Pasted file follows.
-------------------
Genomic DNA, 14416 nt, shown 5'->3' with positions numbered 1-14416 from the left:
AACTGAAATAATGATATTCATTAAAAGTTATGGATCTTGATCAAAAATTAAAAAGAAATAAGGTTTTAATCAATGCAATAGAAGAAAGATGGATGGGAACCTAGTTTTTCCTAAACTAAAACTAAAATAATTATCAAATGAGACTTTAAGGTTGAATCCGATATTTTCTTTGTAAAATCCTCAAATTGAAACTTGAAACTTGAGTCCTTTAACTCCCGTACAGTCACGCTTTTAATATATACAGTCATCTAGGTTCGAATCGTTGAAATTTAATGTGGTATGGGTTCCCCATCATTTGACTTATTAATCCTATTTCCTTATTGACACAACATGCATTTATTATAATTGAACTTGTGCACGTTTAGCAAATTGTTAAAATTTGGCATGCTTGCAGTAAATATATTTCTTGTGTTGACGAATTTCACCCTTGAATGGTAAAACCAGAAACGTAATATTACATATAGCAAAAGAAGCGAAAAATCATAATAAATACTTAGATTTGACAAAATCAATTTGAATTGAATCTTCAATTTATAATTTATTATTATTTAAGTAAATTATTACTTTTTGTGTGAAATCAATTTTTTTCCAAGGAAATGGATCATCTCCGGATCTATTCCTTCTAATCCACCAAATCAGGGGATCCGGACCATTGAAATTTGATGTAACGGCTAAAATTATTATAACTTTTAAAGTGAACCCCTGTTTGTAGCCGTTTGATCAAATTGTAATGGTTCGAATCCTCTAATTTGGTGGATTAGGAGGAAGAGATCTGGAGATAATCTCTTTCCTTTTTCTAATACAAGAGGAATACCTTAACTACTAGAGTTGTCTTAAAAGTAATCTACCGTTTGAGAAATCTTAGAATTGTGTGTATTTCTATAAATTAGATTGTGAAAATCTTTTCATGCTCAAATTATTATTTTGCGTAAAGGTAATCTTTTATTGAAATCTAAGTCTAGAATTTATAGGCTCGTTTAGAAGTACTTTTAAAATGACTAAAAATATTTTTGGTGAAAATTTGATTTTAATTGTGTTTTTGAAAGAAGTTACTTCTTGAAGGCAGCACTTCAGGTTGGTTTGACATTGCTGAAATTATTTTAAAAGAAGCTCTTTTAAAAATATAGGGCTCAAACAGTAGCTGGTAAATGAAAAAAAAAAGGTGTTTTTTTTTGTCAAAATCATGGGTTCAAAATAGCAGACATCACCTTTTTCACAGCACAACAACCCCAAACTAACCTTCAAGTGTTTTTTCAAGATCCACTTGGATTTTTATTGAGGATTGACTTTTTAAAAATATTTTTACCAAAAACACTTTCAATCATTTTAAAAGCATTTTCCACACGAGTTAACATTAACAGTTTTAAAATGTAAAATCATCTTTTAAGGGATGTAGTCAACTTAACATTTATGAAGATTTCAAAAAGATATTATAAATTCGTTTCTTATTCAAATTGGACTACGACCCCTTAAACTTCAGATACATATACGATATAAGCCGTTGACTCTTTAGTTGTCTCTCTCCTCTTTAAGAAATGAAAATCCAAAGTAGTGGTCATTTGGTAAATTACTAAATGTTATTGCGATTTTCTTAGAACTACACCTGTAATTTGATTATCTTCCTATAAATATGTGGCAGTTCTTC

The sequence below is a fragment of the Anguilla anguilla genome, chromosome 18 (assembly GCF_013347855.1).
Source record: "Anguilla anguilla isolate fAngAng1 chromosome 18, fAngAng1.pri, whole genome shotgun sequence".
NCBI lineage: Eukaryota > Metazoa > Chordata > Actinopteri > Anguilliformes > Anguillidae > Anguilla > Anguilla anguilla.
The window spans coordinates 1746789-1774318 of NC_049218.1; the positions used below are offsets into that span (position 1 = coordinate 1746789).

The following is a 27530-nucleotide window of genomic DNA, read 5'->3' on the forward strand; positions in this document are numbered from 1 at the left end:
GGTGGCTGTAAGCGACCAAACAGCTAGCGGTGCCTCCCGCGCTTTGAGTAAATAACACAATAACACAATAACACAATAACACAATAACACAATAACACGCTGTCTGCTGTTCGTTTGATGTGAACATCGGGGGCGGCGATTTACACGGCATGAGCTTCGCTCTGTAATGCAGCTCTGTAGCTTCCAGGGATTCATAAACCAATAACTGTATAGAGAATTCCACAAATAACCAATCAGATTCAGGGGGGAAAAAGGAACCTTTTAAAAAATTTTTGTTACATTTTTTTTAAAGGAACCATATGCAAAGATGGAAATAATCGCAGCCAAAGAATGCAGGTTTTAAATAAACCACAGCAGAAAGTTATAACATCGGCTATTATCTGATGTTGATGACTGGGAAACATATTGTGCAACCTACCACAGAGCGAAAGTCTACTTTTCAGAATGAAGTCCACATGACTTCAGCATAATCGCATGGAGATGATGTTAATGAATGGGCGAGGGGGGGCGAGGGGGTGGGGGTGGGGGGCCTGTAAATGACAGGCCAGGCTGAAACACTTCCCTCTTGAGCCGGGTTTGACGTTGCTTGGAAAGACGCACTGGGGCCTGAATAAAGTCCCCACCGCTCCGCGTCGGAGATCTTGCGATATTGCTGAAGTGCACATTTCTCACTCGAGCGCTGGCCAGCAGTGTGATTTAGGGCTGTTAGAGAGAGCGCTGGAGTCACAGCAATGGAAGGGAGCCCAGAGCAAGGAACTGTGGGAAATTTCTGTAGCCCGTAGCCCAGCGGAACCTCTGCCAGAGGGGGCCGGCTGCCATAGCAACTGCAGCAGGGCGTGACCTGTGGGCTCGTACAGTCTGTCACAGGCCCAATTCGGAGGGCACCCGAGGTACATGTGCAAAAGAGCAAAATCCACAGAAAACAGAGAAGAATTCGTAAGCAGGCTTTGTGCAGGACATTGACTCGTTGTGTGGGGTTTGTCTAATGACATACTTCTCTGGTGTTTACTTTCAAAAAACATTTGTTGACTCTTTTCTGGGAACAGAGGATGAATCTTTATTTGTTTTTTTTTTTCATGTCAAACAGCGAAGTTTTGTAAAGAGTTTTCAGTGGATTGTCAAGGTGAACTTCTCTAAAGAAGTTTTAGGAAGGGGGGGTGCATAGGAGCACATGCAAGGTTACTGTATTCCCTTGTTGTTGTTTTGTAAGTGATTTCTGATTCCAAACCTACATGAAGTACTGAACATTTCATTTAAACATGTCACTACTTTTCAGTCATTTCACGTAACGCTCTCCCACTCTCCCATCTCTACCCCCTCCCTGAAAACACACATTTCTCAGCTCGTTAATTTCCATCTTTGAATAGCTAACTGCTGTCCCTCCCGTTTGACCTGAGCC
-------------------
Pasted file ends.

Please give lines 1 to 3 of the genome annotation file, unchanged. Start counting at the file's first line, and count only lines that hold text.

Genomic DNA, 14416 nt, shown 5'->3' with positions numbered 1-14416 from the left:
AACTGAAATAATGATATTCATTAAAAGTTATGGATCTTGATCAAAAATTAAAAAGAAATAAGGTTTTAATCAATGCAATAGAAGAAAGATGGATGGGAACCTAGTTTTTCCTAAACTAAAACTAAAATAATTATCAAATGAGACTTTAAGGTTGAATCCGATATTTTCTTTGTAAAATCCTCAAATTGAAACTTGAAACTTGAGTCCTTTAACTCCCGTACAGTCACGCTTTTAATATATACAGTCATCTAGGTTCGAATCGTTGAAATTTAATGTGGTATGGGTTCCCCATCATTTGACTTATTAATCCTATTTCCTTATTGACACAACATGCATTTATTATAATTGAACTTGTGCACGTTTAGCAAATTGTTAAAATTTGGCATGCTTGCAGTAAATATATTTCTTGTGTTGACGAATTTCACCCTTGAATGGTAAAACCAGAAACGTAATATTACATATAGCAAAAGAAGCGAAAAATCATAATAAATACTTAGATTTGACAAAATCAATTTGAATTGAATCTTCAATTTATAATTTATTATTATTTAAGTAAATTATTACTTTTTGTGTGAAATCAATTTTTTTCCAAGGAAATGGATCATCTCCGGATCTATTCCTTCTAATCCACCAAATCAGGGGATCCGGACCATTGAAATTTGATGTAACGGCTAAAATTATTATAACTTTTAAAGTGAACCCCTGTTTGTAGCCGTTTGATCAAATTGTAATGGTTCGAATCCTCTAATTTGGTGGATTAGGAGGAAGAGATCTGGAGATAATCTCTTTCCTTTTTCTAATACAAGAGGAATACCTTAACTACTAGAGTTGTCTTAAAAGTAATCTACCGTTTGAGAAATCTTAGAATTGTGTGTATTTCTATAAATTAGATTGTGAAAATCTTTTCATGCTCAAATTATTATTTTGCGTAAAGGTAATCTTTTATTGAAATCTAAGTCTAGAATTTATAGGCTCGTTTAGAAGTACTTTTAAAATGACTAAAAATATTTTTGGTGAAAATTTGATTTTAATTGTGTTTTTGAAAGAAGTTACTTCTTGAAGGCAGCACTTCAGGTTGGTTTGACATTGCTGAAATTATTTTAAAAGAAGCTCTTTTAAAAATATAGGGCTCAAACAGTAGCTGGTAAATGAAAAAAAAAAGGTGTTTTTTTTTGTCAAAATCATGGGTTCAAAATAGCAGACATCACCTTTTTCACAGCACAACAACCCCAAACTAACCTTCAAGTGTTTTTTCAAGATCCACTTGGATTTTTATTGAGGATTGACTTTTTAAAAATATTTTTACCAAAAACACTTTCAATCATTTTAAAAGCATTTTCCACACGAGTTAACATTAACAGTTTTAAAATGTAAAATCATCTTTTAAGGGATGTAGTCAACTTAACATTTATGAAGATTTCAAAAAGATATTATAAATTCGTTTCTTATTCAAATTGGACTACGACCCCTTAAACTTCAGATACATATACGATATAAGCCGTTGACTCTTTAGTTGTCTCTCTCCTCTTTAAGAAATGAAAATCCAAAGTAGTGGTCATTTGGTAAATTACTAAATGTTATTGCGATTTTCTTAGAACTACACCTGTAATTTGATTATCTTCCTATAAATATGTGGCAGTTCTTC

The sequence below is a fragment of the Anguilla anguilla genome, chromosome 18 (assembly GCF_013347855.1).